(HealthDay News) — A 24-hour, water-only fast once weekly is being investigated as an intervention in patients who have prediabetes and metabolic syndrome, according to research presented at the annual meeting of the American Diabetes Association, held from June 13–17 in San Francisco.

Benjamin D. Horne, PhD, of the Intermountain Medical Center in Murray, UT, and colleagues examined the effects of six weeks of once-weekly, 24-hour, water-only fasting. Participants were aged 30–69 years and had prediabetes and ≥3 features of the metabolic syndrome.

The researchers found that, compared with baseline, glucose was unchanged after six weeks of once-weekly, 24-hour, water-only fasting (104.5 ± 18.8mg/dL vs. 104.9 ± 17.7mg/dL; P=0.82), but weight was significantly decreased (90.9 ± 11.1kg vs. 92.5 ± 11.3kg; P=0.008). Although low-density lipoprotein cholesterol (LDL-C) level increased from baseline after the initial 24-hour fast (post 24-hour fast: 101.6 ± 39.2mg/dL vs. post-prandial: 92.4 ± 33.8mg/dL; P=0.008), secondary analyses showed reductions in LDL-C after six weeks of the fasting program (100.9 ± 38.1mg/dL vs. 87.8 ± 27.4mg/dL; P=0.015).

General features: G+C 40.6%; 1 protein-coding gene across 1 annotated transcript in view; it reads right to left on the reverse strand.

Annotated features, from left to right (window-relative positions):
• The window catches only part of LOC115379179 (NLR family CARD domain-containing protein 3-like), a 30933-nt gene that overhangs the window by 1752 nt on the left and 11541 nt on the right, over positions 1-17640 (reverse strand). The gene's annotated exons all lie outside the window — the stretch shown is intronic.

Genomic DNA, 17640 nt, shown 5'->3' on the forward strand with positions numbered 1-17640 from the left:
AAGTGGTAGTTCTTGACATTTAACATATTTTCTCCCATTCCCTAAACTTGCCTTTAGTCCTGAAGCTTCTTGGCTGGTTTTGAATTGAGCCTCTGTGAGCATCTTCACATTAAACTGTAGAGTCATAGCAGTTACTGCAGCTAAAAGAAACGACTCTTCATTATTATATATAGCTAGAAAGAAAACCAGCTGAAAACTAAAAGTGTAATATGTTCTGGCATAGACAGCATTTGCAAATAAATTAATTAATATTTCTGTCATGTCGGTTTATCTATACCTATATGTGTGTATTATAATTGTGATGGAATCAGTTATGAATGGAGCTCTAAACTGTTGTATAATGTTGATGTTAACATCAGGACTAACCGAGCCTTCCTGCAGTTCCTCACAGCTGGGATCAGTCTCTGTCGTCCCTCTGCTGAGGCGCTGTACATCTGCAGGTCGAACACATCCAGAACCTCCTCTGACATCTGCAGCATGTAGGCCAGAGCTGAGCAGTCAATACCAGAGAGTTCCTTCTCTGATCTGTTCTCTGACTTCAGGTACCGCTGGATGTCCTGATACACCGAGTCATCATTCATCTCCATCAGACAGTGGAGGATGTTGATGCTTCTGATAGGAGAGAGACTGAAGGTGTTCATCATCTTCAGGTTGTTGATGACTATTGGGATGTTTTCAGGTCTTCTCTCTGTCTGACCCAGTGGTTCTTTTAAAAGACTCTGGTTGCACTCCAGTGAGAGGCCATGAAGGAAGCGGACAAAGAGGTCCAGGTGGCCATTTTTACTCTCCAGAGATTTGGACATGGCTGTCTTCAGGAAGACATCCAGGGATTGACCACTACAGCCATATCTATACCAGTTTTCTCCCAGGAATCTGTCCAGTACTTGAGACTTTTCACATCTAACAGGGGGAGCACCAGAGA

“Together with our prior studies that showed decades of routine fasting was associated with a lower risk of diabetes and coronary artery disease, this led us to think that fasting is most impactful for reducing the risk of diabetes and related metabolic problems,” a coauthor said in a statement.

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